Does less meat = a lower footprint?
Are we vegan?
Okay so let’s just get the vegan question out of the way. Are we vegan? No. We are not. Many people assume because of our environmentally led lifestyle that we do not eat meat. Some even attack us for it online. Harsh, but they believe that what we are doing is harming the planet. We don’t hold the same views and I will explain why before people start spitting at the screen.
What we believe about eating meat
We choose to eat meat because we feel we benefit from the health benefits of doing so. Richard follows a Keto Diet. Which is heavily reduced carbs. Both of us generally follow this but I’m not a big fan of meat and I’ve never eaten fish so my choices are more limiting if I was going to go strict Keto.
And, I love cake. And bread… For me, my ‘Keto’ is just about eating real food and not consuming all the over processed and packaged food. Richard, although an avid meat eater still has a plate jam packed with plant based food. And for two days a week he doesn’t eat meat at all.
For me, I don’t eat fish or lamb and I rarely eat beef. I’ve only eaten beef when my body needs it. I’ve had long periods of illness in my life and bone broth and beef mince has had healing benefits for me. Bear in mind this is just what worked for me.
I’m about 70-80% vegetarian. This week I’ve only had one meal with meat in. Maybe 1 or 2 that ended up vegan, everything else was vegetarian.
We don’t believe that eating meat is the worst thing for the environment. It’s arguably worse for the animals of course but we will discuss animal welfare in another post. For now I want to focus on being vegan to save the planet. We feel that however good the intentions it is mis guided.
For us it is about staying local to lower our carbon footprint. Other food types are shipped or flown all around the world to get to us. It doesn’t make sense. Avocados for example. Rice. Quinoa. Most fruit. Our demand for non local out of season produce needs to be looked at.
There is also of a lot of commercially made vegan food that is highly processed and comes in a lot of packaging. We understand the argument against not eating meat, the industry needs looking at to ensure animal welfare is more of a priority. But as for saving the planet, we believe it is not as black and white as that.
Less is more
If you want to eat less meat or no meat at all for the benefit of the environment then replacing it with locally grown produce will reduce your carbon footprint. Meat is a luxury, not a staple. Good meat is expensive and a privilege to be able to afford. Are you really valuing that animals life if you are buying cheap mass produced meat stuffed with god knows what to bulk it out? Do you know where it came from?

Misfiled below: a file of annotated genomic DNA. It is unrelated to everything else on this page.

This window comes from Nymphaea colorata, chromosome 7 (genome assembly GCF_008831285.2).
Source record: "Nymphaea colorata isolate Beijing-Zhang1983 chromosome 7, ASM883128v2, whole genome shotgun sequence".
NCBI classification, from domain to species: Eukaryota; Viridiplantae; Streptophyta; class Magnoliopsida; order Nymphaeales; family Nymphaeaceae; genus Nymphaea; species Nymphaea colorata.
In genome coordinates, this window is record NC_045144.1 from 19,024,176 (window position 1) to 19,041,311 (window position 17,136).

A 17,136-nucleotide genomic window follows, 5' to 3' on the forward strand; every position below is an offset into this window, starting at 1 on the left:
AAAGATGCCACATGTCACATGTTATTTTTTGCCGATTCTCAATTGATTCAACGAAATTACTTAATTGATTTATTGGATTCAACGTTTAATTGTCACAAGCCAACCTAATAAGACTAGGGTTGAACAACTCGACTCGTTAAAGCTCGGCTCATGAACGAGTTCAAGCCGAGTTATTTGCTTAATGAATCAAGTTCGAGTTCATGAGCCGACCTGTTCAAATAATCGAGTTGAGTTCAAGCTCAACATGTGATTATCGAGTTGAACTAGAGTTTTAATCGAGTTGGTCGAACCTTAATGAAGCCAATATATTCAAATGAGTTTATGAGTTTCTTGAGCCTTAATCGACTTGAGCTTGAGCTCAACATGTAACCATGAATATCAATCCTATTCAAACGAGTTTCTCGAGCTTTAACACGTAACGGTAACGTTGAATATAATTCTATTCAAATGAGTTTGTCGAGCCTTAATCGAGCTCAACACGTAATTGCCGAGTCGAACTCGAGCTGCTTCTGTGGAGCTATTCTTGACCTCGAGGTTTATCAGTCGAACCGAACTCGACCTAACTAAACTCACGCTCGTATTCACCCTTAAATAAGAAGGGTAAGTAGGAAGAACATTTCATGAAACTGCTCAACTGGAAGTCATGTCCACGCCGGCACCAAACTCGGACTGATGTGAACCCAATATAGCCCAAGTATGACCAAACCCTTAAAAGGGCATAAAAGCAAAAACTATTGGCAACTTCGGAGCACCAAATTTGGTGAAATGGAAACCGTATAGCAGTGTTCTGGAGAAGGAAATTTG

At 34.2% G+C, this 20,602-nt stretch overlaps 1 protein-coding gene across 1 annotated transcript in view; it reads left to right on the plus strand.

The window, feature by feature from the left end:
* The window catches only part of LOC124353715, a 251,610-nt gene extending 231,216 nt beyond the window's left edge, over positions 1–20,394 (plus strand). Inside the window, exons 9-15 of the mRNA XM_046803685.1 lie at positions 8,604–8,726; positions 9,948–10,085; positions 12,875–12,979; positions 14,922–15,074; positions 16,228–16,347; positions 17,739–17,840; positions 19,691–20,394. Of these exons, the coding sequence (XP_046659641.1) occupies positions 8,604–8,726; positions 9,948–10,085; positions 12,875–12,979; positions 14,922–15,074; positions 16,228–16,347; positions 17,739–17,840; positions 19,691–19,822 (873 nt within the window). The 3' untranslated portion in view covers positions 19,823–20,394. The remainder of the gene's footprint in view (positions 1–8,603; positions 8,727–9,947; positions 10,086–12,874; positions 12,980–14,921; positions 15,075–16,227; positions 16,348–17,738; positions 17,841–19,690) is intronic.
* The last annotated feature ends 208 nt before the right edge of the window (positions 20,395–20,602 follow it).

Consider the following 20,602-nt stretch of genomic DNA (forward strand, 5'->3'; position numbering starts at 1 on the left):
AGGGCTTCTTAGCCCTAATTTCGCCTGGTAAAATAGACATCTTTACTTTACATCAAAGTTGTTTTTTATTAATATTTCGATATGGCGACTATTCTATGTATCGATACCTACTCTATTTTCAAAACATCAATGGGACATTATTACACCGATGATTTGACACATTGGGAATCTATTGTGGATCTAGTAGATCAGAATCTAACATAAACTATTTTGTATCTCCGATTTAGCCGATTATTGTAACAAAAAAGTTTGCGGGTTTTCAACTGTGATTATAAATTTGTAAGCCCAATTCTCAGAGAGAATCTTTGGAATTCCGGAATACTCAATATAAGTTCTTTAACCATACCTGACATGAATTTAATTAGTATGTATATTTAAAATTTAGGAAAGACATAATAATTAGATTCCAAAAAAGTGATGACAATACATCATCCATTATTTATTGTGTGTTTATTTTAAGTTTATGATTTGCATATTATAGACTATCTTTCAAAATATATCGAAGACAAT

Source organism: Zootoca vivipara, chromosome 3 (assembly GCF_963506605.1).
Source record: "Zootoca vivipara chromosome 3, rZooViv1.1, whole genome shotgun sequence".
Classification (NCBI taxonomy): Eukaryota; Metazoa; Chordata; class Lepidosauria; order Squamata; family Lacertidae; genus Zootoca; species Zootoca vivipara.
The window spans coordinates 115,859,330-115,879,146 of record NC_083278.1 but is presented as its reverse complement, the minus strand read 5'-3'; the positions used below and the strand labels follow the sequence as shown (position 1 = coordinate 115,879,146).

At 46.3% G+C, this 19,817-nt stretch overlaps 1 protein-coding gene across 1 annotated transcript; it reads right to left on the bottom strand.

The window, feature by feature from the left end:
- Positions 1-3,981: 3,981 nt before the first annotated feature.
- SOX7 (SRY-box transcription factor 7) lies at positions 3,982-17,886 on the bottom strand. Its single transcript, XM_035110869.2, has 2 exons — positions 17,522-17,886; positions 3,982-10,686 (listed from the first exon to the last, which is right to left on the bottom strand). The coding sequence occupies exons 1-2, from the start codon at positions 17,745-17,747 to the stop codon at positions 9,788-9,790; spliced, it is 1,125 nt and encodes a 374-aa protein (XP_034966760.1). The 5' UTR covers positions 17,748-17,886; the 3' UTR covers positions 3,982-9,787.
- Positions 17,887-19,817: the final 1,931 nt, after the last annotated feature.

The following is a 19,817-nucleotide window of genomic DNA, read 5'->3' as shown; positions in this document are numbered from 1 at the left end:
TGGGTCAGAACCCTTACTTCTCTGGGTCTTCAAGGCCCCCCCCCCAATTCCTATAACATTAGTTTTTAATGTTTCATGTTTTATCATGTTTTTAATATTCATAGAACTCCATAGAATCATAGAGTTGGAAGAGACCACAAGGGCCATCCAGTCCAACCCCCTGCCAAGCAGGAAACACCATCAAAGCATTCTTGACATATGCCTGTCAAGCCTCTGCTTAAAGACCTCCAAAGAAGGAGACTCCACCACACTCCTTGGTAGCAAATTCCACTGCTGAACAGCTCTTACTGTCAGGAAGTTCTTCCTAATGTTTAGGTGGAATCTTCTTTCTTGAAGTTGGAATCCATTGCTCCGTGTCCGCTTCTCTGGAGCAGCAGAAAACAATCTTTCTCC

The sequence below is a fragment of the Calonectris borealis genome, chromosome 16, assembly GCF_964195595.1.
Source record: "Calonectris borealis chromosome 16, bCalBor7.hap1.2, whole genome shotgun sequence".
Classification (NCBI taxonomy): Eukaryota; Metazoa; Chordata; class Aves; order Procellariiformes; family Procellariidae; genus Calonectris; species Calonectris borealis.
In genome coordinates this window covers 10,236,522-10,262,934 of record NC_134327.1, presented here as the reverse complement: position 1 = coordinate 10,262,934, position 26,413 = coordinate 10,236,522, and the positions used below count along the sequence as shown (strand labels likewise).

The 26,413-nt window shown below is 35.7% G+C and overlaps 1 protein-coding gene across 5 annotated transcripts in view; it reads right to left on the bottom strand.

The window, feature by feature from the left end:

This is not to say that if you are in a position where you are financially stuck right now that you should not buy what is available to you. The main point here is that we buy too much of it at low quality. Could we buy less of it and at higher quality? Or more locally sourced fruit and veg until we can get back on our feet.
And the soil….
We believe from watching like Kiss The Ground, and doing our own research that our soil is depleting at a rapid rate and good quality top soil, needed to grow plants – is going to be a thing of the past. What will happen then?
The animals are needed to prepare the soil into a rich nutritionally based environment where plants can thrive. We could just let those animals roam the fields for that purpose but then what? We need to ensure it is as ethical and as natural as possible whilst taking on board that everything has a life cycle and a role to play. If you do want to continue to eat meat then eating locally and better quality will be a good first step.
If you don’t want to eat meat then that is fair enough. I am such a slow eater, if I had to get all my calories from in season locally grown plants alone all day everyday I’d be eating from dawn til dusk. We use our local butcher because at least we know where our meat is from, there is more transparency there then where other food products come from.
If you are vegan and based in the UK and surviving on a locally sourced, plant based, in season diet please get in touch – I’d love to interview you to balance up our content.
To find out more about the meat we buy we interviewed John Hughes. Our local butcher.
If you have read this far our lifestyle choices will be apparent by now.
We wanted to talk to Jackie and John to find out more about the process, where does their meat really come from? Is supermarket meat as legit as we think it is? There is so much to cover so this is the first part of our butcher journey.
The interview was recorded all answers are in their own words. I’ve typed up almost as it is so it may jump around subject wise. I wanted it to be as unedited as possible. So here I go with Jackie and John from John Hughes Butchers.